Mai Pen Rai! Enjoying Thailand’s Loy Krathong Festival

What’s worse than a traffic jam after a professional sporting event? A people jam after Loy Krathong!

a large group of people

A few years ago in Chiang Mai, my family joined thousands of Thais and thousands of visiting and resident farangs (foreigners) to celebrate a Buddhist holiday. We aren’t Buddhist, but this is a BIG holiday in Thailand and we saw it as an opportunity to build some bridges and understand the culture better.

The holiday is celebrated in several ways. Krathongs — elaborate little rafts carrying a candle, incense and (sometimes) hair and fingernail clippings — are lit and placed in the river or other waterways to symbolize the release of anger, grudges and defilements.

Fireworks and firecrackers are set off, and beauty contests are held. But the part we participated in was the release of the khom fai, a type of hot-air lantern.

You can also view the Loy Krathong 2 video on YouTube.

Near Maejo University in Chiang Mai, thousands upon thousands of these lanterns are released in unison and out of unison, and they light up the sky like a fresh new Milky Way.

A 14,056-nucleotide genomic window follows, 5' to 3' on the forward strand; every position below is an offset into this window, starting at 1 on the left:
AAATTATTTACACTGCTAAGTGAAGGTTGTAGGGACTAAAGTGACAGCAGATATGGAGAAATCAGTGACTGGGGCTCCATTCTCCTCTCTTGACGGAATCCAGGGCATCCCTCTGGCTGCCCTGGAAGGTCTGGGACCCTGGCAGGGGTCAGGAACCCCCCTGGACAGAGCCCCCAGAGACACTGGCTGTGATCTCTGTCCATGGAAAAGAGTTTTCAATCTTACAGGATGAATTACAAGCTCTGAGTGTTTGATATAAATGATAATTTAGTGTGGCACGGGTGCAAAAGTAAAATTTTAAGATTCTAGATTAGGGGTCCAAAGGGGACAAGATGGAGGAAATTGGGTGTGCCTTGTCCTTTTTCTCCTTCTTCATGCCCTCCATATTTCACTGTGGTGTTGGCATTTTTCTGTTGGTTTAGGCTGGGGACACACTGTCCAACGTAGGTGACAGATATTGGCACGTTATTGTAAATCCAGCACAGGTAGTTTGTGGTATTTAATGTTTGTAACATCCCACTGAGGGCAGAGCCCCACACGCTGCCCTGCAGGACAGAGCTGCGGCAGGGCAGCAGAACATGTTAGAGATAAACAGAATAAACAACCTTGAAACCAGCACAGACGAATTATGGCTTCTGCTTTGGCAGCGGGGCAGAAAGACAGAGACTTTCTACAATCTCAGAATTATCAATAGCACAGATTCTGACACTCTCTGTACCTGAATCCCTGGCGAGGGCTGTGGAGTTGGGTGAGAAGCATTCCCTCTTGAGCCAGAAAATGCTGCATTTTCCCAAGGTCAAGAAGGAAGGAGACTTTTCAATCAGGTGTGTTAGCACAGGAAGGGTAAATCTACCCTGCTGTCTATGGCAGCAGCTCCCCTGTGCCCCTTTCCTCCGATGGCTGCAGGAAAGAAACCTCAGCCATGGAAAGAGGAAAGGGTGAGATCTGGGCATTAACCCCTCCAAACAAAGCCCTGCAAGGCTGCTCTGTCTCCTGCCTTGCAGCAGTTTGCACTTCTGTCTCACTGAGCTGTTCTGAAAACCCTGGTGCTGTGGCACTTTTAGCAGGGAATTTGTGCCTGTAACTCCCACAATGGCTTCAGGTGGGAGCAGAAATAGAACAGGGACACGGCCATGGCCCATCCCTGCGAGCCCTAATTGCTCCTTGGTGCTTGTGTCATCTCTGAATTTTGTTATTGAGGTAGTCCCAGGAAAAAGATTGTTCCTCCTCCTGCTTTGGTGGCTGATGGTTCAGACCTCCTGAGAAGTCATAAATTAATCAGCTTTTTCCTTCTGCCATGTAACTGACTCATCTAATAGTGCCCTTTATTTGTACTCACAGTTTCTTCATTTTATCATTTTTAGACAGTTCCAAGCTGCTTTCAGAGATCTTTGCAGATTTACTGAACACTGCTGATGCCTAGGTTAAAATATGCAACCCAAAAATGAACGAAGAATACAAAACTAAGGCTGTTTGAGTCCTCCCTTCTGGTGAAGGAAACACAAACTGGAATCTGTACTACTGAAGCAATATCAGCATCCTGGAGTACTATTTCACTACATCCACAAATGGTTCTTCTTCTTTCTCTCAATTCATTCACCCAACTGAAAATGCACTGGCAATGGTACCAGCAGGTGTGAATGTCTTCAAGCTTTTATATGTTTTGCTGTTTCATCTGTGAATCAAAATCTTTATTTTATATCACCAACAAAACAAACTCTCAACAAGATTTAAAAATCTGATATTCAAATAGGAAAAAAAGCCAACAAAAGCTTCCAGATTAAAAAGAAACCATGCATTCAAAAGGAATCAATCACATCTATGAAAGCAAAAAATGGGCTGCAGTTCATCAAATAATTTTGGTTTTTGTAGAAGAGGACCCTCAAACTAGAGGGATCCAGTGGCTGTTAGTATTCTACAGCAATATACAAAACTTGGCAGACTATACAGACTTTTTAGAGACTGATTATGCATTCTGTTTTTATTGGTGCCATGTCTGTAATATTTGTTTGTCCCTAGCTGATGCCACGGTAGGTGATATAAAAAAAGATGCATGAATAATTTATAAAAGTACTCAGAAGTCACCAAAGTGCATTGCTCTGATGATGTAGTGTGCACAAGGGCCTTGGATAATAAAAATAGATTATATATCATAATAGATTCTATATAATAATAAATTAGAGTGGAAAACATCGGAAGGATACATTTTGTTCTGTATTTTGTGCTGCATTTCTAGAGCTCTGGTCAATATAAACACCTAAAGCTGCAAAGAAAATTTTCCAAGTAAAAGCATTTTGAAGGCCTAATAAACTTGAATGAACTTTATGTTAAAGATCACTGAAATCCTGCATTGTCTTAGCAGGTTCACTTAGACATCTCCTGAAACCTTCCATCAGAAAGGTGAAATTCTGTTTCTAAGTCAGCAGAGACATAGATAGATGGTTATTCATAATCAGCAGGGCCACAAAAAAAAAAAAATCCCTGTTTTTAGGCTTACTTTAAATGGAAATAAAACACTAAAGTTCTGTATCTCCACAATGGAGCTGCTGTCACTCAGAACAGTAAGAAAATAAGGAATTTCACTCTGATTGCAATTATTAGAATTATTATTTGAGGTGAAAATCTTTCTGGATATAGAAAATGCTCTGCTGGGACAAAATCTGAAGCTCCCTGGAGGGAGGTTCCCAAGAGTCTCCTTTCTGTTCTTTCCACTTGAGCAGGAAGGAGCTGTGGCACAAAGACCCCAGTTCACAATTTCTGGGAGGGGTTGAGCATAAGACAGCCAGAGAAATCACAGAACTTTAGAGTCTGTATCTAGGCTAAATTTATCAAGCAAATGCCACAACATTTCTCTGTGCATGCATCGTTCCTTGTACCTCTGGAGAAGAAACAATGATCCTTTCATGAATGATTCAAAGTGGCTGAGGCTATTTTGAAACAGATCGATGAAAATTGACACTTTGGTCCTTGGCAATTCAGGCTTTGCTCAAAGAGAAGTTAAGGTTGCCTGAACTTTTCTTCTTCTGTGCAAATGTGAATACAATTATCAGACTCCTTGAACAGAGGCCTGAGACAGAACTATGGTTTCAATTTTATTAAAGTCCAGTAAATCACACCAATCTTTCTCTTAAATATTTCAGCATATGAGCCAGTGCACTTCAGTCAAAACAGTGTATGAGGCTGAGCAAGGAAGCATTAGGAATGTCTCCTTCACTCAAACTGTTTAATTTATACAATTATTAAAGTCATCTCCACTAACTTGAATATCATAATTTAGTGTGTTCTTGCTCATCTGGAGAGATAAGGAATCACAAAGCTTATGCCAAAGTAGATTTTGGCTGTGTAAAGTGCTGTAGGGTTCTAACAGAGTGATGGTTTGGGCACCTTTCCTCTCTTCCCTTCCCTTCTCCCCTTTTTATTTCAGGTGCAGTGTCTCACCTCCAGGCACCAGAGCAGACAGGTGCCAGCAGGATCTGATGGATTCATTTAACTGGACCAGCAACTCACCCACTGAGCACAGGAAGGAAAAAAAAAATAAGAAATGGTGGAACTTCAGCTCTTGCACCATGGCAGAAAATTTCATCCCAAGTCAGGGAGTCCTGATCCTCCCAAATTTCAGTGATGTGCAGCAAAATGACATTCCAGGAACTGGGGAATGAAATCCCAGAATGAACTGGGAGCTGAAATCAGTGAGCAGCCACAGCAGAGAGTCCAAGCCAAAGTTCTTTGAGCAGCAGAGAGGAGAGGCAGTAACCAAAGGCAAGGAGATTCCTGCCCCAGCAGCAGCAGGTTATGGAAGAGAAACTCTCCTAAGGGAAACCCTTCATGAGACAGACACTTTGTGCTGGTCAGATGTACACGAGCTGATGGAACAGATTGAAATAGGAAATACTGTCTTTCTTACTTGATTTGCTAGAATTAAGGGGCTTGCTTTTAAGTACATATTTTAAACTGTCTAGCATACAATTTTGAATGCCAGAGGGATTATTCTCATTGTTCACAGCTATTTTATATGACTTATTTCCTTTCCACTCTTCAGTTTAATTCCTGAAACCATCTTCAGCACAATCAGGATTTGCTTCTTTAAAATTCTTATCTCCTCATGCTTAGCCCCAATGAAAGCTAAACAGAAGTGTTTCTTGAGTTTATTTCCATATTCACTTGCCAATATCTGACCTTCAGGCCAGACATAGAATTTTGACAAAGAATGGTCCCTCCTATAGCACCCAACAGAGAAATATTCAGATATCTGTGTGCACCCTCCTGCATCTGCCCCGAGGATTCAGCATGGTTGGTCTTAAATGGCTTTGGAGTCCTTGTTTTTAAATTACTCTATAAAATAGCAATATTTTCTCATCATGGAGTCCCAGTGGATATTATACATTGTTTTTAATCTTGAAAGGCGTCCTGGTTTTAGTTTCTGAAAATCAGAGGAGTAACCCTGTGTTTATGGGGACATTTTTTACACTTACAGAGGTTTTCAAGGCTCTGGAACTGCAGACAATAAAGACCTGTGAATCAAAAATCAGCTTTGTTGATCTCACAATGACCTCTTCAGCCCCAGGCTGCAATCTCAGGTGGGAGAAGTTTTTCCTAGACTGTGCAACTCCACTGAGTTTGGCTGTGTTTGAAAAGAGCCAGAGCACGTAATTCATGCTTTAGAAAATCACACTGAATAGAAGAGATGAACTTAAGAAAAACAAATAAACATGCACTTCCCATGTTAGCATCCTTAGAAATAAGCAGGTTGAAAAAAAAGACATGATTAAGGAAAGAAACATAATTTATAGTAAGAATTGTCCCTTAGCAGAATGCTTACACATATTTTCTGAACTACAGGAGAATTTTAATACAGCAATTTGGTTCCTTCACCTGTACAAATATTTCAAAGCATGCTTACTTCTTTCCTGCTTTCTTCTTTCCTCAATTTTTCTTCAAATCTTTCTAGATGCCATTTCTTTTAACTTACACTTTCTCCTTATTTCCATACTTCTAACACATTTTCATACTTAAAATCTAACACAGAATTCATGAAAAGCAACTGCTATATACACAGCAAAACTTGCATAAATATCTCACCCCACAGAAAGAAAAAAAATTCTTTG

hot air lanterns being released into the night sky

The sight is amazing!

And the lanterns are fun to light (except the ones made with wax because they drip hot wax on the people below after you let them go).

girl looking at fire burning beneath a lantern

We stayed until all the lanterns were released, and when we started to leave so did everyone else! We quickly found ourselves in a grinding, surging, waiting, jostling, immobilizing, pushing throng of people. Some were coming and some were going, but no one was really doing much coming or going.

To make matters worse, people on the outer edges of the mass set off firecrackers and fireworks that threatened to trigger a fight-or-flight response among the crowd.

I was surprised when, after 30 to 45 minutes of gridlock and loud explosions at the margins, no one lost their cool. These were Thais, and they tend to take everything with a smile and a “mai pen rai” (which basically means, “Don’t worry about it”). More than anything else, this phrase sums up Thai culture.

The traffic jam notwithstanding, this event is a must-see if you happen to be in Chiang Mai in November!

1 Comment |Add a comment

  1. Kate Sanderson November 10, 2011

    Sounds like Parliment Hill after the fireworks on Canada Day (the crowds, I mean).

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